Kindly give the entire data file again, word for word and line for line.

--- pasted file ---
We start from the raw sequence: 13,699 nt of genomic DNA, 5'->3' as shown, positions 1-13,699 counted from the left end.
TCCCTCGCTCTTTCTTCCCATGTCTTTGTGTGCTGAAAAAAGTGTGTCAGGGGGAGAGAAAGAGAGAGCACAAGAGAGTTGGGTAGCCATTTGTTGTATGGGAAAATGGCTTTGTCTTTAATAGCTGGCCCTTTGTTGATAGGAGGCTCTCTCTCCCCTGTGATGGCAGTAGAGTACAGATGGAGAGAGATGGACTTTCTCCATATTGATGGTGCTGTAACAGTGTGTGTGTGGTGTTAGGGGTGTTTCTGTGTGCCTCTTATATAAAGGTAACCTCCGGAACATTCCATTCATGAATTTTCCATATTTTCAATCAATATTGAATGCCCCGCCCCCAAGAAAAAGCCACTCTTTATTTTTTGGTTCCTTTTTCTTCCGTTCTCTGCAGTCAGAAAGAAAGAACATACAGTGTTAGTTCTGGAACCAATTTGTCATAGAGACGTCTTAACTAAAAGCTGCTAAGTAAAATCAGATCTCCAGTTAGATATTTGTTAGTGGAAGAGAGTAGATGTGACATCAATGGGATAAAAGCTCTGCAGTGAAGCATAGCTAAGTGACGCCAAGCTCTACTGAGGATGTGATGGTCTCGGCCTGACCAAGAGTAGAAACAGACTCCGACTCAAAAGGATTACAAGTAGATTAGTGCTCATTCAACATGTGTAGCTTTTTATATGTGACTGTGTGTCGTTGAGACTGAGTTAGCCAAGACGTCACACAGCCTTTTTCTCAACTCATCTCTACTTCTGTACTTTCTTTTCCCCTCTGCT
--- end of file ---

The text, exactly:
We start from the raw sequence: 13,699 nt of genomic DNA, 5'->3' as shown, positions 1-13,699 counted from the left end.
TCCCTCGCTCTTTCTTCCCATGTCTTTGTGTGCTGAAAAAAGTGTGTCAGGGGGAGAGAAAGAGAGAGCACAAGAGAGTTGGGTAGCCATTTGTTGTATGGGAAAATGGCTTTGTCTTTAATAGCTGGCCCTTTGTTGATAGGAGGCTCTCTCTCCCCTGTGATGGCAGTAGAGTACAGATGGAGAGAGATGGACTTTCTCCATATTGATGGTGCTGTAACAGTGTGTGTGTGGTGTTAGGGGTGTTTCTGTGTGCCTCTTATATAAAGGTAACCTCCGGAACATTCCATTCATGAATTTTCCATATTTTCAATCAATATTGAATGCCCCGCCCCCAAGAAAAAGCCACTCTTTATTTTTTGGTTCCTTTTTCTTCCGTTCTCTGCAGTCAGAAAGAAAGAACATACAGTGTTAGTTCTGGAACCAATTTGTCATAGAGACGTCTTAACTAAAAGCTGCTAAGTAAAATCAGATCTCCAGTTAGATATTTGTTAGTGGAAGAGAGTAGATGTGACATCAATGGGATAAAAGCTCTGCAGTGAAGCATAGCTAAGTGACGCCAAGCTCTACTGAGGATGTGATGGTCTCGGCCTGACCAAGAGTAGAAACAGACTCCGACTCAAAAGGATTACAAGTAGATTAGTGCTCATTCAACATGTGTAGCTTTTTATATGTGACTGTGTGTCGTTGAGACTGAGTTAGCCAAGACGTCACACAGCCTTTTTCTCAACTCATCTCTACTTCTGTACTTTCTTTTCCCCTCTGCT